The same thing is true with the metaphor of the launderer.  Jesus has washed us clean.  He has removed every stain with his blood to present us as holy and spotless to God.  But that doesn’t mean we are off the hook, that we can live in any way that makes us happy.  We are the dirty laundry that Jesus scrubs and cleans.  He uses his Word as powerful soap and applies it to our lives so that stains will not seep into our lives.  A dirty, filthy faith is, again, of far less value than a cleansed faith.

This is not a pain-free process as Jesus works on the faith that he purchased for us.  The law drives us to our knees in sorrow and the inability to cleanse ourselves. Self-righteousness is burnt up by the law’s perfect standard.  Pride is washed away in the law’s holy demands.  As Jesus works on us he will also pinpoint things we love but hinder our relationship with him, and he will work to remove those things from us.  Jesus can even use the hardships of living in a broken world to work for our good.  Weakness forces us to rely on his strength.  Sorrow forces us to the eternal comfort only Jesus provides.  We have the kind of Savior who allows and even brings the painful fires needed to purge our faith of impurities so that we can avoid the far greater, far more painful, eternal fire of hell.  God loves us enough to prepare us the right way for the Last Day, so that we can be at peace.

Think of it this way: is a parent helping their child by neglecting discipline?  A parent might be able to convince themselves that discipline is cruel and that they love their children too much to put them through any kind of pain or discomfort.  But in avoiding that little bit of pain, parents like that open their children up to much greater pain.  They will grow up to think there are not punishments, that “I get to do whatever I want,” that “the world revolves around me.”  God loves us too much to leave us spoiled and unprepared for Jesus’ return.

However, God does not save us from destruction just to keep us from the destruction.  He saves us and purifies us to be who he created us to be.  He keeps us safe and prepares us properly for Christ’s coming so that we can glorify him with each other and help others prepare as well.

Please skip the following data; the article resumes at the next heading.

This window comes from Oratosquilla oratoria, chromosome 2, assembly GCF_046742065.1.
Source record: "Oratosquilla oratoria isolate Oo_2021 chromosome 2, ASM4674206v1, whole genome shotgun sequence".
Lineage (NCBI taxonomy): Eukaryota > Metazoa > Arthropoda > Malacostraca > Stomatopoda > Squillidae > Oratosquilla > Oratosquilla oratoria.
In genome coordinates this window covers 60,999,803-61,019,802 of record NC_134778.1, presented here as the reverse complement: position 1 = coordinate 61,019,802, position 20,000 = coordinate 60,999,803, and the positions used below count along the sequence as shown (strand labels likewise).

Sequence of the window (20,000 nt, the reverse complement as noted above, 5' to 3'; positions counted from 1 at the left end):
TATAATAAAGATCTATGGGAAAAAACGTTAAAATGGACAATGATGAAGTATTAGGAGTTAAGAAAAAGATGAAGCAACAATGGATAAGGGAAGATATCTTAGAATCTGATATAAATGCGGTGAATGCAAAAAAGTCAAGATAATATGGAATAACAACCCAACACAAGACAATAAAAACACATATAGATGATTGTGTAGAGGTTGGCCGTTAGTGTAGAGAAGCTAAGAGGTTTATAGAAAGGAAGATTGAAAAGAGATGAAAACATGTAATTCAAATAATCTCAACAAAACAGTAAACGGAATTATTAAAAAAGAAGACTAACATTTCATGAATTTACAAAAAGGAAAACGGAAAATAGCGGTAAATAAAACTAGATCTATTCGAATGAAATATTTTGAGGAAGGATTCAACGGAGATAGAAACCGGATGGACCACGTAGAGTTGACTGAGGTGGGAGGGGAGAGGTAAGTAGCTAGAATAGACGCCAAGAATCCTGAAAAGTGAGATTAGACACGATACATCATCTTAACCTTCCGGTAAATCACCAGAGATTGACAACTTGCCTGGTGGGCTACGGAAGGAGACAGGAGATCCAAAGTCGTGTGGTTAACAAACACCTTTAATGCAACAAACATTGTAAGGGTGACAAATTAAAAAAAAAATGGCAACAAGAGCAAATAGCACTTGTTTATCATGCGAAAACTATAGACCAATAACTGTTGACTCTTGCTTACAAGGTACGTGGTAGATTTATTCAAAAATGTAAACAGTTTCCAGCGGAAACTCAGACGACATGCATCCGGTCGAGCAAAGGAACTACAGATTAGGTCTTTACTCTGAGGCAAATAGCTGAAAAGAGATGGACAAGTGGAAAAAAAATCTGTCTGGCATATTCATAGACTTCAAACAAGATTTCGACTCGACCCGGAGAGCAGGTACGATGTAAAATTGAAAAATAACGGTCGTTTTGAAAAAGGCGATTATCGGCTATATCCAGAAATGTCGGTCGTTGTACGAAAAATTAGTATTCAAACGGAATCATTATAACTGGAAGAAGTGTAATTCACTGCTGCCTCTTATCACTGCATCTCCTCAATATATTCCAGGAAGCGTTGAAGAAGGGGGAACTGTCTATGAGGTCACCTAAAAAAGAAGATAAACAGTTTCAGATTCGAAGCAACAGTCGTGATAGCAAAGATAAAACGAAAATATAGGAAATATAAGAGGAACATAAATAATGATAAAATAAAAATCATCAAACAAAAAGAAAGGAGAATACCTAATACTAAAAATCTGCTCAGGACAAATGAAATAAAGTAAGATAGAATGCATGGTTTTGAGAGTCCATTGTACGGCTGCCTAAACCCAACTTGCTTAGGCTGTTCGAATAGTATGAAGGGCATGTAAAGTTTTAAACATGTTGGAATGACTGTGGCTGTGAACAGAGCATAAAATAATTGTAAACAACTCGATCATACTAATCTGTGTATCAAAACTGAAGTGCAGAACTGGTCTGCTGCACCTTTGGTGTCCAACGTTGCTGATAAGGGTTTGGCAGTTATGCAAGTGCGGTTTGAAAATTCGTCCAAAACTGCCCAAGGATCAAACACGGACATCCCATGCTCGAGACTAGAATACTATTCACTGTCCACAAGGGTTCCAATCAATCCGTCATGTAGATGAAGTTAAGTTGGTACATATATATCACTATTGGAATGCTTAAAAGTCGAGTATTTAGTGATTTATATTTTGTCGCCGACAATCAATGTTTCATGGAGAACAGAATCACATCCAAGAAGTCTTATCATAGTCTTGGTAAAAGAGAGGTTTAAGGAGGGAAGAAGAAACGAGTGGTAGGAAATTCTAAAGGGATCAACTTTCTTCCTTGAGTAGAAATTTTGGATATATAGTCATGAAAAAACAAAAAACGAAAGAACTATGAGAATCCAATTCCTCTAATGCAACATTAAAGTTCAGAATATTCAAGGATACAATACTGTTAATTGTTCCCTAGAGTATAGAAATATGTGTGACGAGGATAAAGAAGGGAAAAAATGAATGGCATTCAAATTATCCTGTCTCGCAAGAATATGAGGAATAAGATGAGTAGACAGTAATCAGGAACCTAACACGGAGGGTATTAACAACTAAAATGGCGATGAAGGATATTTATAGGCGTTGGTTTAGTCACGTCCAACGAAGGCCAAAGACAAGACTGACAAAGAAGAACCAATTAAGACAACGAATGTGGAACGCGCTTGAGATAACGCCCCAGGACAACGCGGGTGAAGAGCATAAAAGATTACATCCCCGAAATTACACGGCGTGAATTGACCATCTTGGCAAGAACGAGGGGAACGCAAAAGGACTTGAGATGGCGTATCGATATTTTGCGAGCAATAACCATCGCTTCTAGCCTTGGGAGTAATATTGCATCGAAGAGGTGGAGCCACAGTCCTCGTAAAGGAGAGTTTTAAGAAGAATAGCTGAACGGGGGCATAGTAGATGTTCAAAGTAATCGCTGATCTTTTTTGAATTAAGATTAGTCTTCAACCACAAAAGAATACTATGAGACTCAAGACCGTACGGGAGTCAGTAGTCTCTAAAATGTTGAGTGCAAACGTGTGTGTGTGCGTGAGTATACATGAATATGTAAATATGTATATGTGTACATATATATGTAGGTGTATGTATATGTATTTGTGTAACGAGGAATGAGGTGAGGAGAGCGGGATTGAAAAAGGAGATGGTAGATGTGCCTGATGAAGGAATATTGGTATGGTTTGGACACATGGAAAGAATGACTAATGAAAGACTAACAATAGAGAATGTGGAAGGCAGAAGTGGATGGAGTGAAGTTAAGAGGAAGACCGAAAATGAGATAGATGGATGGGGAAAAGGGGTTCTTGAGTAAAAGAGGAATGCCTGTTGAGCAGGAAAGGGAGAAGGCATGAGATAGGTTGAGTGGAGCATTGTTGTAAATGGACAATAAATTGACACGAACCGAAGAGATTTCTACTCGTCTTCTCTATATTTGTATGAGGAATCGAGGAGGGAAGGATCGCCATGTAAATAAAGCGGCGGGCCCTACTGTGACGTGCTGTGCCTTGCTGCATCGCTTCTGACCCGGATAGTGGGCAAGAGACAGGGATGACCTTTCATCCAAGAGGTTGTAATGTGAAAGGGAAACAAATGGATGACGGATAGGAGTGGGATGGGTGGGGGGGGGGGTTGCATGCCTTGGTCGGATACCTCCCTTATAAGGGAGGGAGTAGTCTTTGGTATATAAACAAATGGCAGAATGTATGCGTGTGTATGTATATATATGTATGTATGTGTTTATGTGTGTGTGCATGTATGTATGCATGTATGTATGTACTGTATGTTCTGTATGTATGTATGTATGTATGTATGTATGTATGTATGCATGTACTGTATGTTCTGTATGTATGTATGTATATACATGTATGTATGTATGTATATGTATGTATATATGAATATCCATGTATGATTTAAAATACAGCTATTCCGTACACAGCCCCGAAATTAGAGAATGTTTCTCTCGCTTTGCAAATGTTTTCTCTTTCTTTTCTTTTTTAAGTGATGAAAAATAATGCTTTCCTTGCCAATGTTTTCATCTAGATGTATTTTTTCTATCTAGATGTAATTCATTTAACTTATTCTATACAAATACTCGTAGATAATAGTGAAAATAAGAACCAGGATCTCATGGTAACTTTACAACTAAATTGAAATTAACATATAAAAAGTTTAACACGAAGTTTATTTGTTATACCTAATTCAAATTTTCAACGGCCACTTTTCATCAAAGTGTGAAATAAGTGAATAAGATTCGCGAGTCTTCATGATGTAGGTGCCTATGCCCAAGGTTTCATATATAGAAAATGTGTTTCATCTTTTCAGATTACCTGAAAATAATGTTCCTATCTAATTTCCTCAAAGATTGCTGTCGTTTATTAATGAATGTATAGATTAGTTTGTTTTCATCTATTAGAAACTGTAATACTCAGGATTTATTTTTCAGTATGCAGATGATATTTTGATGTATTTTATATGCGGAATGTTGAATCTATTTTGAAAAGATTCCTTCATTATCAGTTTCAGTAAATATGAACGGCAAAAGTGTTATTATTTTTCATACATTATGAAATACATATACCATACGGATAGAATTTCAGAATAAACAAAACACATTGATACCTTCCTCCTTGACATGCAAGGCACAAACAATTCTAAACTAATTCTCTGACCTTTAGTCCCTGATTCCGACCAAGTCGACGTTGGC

Notice who is brought up in this section; it’s the Levites.  When the Promised Land was divided up for the 12 tribes of Israel, the Levites didn’t get a section of land.  They were the ones who served at the temple; that was their place among God’s people.  They were the priests and leaders of worship.  So God specifically includes them to show us that there are not levels for those who need purification.  You don’t have the pastors and religious scholars up here.  You don’t have church councilmen and board members here.  You don’t have Sunday School teachers and choir members here.  You don’t have ushers and other weekly attenders here.  You don’t have those who can’t seem to make worship the priority every week here.  You don’t have the delinquent list members here.  And you don’t have the rest of the pagans and unbelievers here.  No.  Everybody has the same need to be cleansed and purified by Jesus.

And when Jesus cleans you up and purifies you from all the things that have no value to your spiritual life, then it doesn’t matter who you are, you get to serve the Lord with thankfulness and joy.  To think that there are only certain types of believers that can serve God in the church or help out with ministry is not only ludicrous, it’s a destructive lie that comes from our sinful flesh, from the world around us, and from the devil, himself.

If Christ died for you, if he came back from the dead to give you eternal life, if he washed you in baptism and strengthens you with his Word and sacrament, if he cleans you and purifies you so that you can serve him even better, then I sure hope you notice what you are going to do.  You are going to serve the Lord in all sorts of ways.

One of those ways that God mentions through the prophet Malachi is offerings.  Without people who believe in the Lord, where would the support for ministry be?  But God has brought us into his family, where we live in thanksgiving.  We live with joy for the home we have in heaven.  We see things better.  Jesus continues his work as the refiner and launderer so that we will continue to serve him with thankfulness.  We do it now to a degree, but imagine what it will be like when we can give the Lord our best in the perfect glory of heaven.

Peace comes from the kind of preparation that Malachi is talking about.  People about 400 years after Malachi needed peace, and that’s when God sent them John the Baptist.  Even thought his message was somewhat striking, it was exactly the kind of preparation the people needed.  Mountains of pride and self-righteousness needed to be leveled.  Valleys of despair and self-loathing needed to be filled in.  Blockades that people had erected to the clear gospel had to be removed.

The same things are true today.  Maybe we don’t have a guy like John the Baptist wearing camel’s hair and eating locusts as our guest preacher during Advent, but in a pastor, God gives people a servant to help with preparations.  But just like it wasn’t about John back then, it still isn’t about the pastor today.  God’s message has always been about the messenger of the covenant, that second messenger who not only proclaims peace but then goes out and accomplishes peace for us, Jesus Christ our Savior.